Apps Hungarian

In response to the first comment, there is another form of Hungarian Notation (Apps Hungarian). See Wikipedia for a more in-depth description of it, but essentially it associates information relating to the usage or purpose of a variable with its name, rather than its type.

In strongly typed languages this is a much more useful approach, and is well worth considering - or at least (IMHO) in concept. I find the prefixes chosen often tend to be rather complicated and unfriendly (e.g. rw instead of row to my mind just obfuscates the prefix without any practical gain). I also think many examples are rather pointless (e.g. str to indicate that a variable is a string, in many languages is redundant because strings are often only represented in one form, and if the variable is named sensibly ("UserName" rather than "Data") it is often a pretty obvious that it will be a string).

A Modern Alternative

In my opinion/experience, what usually matters is clarifying a few key differences between variables (e.g. we need to treat members, pointers, volatiles and constants quite differently from each other - mixing up a member and a parameter or indexing an array with the wrong index variable can be catastrophic, and modern compilers do little to protect us from these mistakes). The difference between a list and a string is usually obvious if sensible descriptive variable naming is used, and type-safe languages will tell us if we've mixed these types up, so we don't need prefixes for these cases. This led to my own extremely simple prefixing approach which is explained in my answer to this stack overflow question.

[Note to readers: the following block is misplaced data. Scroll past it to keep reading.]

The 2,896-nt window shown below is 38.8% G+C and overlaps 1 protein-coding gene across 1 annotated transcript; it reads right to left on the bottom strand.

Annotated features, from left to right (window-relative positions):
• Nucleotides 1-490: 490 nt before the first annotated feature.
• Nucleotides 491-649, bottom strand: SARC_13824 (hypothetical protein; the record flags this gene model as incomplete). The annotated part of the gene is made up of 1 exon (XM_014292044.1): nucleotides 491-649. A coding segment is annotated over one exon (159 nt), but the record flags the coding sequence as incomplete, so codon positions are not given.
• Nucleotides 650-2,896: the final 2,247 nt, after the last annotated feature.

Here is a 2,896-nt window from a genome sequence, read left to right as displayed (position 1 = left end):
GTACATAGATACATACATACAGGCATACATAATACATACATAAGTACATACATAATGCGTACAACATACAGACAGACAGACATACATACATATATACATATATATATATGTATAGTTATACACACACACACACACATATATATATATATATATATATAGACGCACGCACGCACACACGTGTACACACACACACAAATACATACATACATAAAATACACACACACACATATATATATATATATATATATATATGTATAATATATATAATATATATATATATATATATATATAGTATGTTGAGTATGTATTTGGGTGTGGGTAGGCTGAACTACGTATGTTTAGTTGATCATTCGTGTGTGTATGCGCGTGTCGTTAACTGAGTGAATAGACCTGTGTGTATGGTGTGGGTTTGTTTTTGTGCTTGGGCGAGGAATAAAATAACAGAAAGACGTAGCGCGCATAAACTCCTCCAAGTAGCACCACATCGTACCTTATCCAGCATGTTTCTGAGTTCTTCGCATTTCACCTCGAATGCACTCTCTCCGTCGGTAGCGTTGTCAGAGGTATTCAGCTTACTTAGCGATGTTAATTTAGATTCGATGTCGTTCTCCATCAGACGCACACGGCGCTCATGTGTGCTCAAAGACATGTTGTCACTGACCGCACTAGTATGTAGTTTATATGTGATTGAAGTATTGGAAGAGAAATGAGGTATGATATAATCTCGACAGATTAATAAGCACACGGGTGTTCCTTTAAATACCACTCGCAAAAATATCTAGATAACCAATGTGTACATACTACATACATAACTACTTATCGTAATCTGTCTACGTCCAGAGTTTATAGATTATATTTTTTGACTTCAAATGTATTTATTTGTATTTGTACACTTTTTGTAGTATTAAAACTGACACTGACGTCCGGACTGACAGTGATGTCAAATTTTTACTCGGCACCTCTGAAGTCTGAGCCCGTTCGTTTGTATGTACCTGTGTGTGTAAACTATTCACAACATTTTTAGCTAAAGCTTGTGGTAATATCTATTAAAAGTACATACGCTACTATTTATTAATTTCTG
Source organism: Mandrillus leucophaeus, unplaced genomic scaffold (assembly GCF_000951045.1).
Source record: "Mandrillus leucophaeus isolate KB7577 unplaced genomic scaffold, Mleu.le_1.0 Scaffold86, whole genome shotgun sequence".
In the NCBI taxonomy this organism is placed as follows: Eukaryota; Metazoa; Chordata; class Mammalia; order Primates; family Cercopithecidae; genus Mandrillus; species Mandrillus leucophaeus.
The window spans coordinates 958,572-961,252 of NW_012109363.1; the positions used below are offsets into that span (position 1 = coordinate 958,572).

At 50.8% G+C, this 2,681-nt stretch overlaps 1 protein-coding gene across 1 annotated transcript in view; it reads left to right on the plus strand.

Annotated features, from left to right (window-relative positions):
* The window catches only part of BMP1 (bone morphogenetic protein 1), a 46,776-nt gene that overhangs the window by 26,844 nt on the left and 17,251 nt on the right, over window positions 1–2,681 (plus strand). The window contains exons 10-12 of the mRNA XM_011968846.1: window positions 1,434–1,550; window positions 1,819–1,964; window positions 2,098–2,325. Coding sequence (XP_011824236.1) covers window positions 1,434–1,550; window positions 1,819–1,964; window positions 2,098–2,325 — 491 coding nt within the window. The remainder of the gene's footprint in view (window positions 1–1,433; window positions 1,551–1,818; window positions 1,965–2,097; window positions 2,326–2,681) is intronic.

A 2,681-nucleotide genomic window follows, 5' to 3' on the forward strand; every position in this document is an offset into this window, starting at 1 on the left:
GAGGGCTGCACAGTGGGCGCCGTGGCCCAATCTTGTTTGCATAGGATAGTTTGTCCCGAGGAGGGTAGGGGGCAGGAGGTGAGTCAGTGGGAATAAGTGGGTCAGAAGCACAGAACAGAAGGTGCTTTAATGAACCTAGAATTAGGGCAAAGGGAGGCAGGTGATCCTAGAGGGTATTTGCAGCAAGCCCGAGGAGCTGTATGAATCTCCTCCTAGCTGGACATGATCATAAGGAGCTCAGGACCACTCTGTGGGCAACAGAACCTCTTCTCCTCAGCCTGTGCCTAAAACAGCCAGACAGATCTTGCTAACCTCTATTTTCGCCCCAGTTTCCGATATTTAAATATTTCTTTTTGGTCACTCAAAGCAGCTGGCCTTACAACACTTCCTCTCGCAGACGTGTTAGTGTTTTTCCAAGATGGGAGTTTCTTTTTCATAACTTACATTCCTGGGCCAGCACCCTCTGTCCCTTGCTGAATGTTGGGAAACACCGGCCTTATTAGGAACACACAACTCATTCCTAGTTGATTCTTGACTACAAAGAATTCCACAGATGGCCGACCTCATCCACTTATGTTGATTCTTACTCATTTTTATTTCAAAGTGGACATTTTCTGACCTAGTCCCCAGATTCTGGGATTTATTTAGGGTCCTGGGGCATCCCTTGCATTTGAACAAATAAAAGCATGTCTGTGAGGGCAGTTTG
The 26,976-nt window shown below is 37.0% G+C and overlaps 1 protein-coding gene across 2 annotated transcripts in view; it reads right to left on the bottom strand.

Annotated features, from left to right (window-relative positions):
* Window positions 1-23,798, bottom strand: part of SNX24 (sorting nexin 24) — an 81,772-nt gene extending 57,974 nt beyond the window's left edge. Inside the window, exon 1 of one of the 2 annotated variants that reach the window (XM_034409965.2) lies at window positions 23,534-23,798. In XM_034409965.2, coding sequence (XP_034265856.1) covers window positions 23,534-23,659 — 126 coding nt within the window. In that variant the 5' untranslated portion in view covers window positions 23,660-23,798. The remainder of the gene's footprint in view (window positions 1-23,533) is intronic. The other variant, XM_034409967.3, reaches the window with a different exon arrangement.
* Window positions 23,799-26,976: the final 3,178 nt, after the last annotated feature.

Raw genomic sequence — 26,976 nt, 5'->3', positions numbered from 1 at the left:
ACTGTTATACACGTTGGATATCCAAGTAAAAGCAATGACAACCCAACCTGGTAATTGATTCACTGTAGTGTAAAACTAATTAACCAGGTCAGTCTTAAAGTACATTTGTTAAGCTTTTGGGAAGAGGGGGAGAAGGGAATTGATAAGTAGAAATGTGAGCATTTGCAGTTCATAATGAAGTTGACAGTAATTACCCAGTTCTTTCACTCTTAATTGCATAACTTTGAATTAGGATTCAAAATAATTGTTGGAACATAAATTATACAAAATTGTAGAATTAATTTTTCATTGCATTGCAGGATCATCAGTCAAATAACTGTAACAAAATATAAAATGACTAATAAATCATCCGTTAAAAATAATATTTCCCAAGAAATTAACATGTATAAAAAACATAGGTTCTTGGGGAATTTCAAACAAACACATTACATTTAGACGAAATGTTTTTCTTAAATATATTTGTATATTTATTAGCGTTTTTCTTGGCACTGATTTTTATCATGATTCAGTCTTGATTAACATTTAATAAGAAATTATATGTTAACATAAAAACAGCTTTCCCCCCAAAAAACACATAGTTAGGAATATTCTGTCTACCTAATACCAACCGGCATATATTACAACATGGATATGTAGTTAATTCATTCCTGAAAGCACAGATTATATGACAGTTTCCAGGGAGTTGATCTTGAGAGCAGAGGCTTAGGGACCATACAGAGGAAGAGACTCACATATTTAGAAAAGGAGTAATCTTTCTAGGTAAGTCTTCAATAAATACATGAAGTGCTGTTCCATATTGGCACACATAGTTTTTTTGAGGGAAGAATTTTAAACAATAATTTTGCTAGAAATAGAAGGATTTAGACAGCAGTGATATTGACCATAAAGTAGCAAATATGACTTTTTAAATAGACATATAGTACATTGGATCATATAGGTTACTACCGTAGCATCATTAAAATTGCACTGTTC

Hopefully this post may give you something to think about when deciding if prefixes will be beneficial for you. Ultimately, any prefixing scheme you apply needs to be something that you believe (or better, can prove) is beneficial to you and your team. Don't just follow someone else's scheme - think about how and why a prefix might be useful, and evaluate it objectively before you adopt it or discard it.

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Since you mention systems HN, it might be useful to provide equivalent issue about apps HN. –  Dave Newton May 13 '12 at 21:49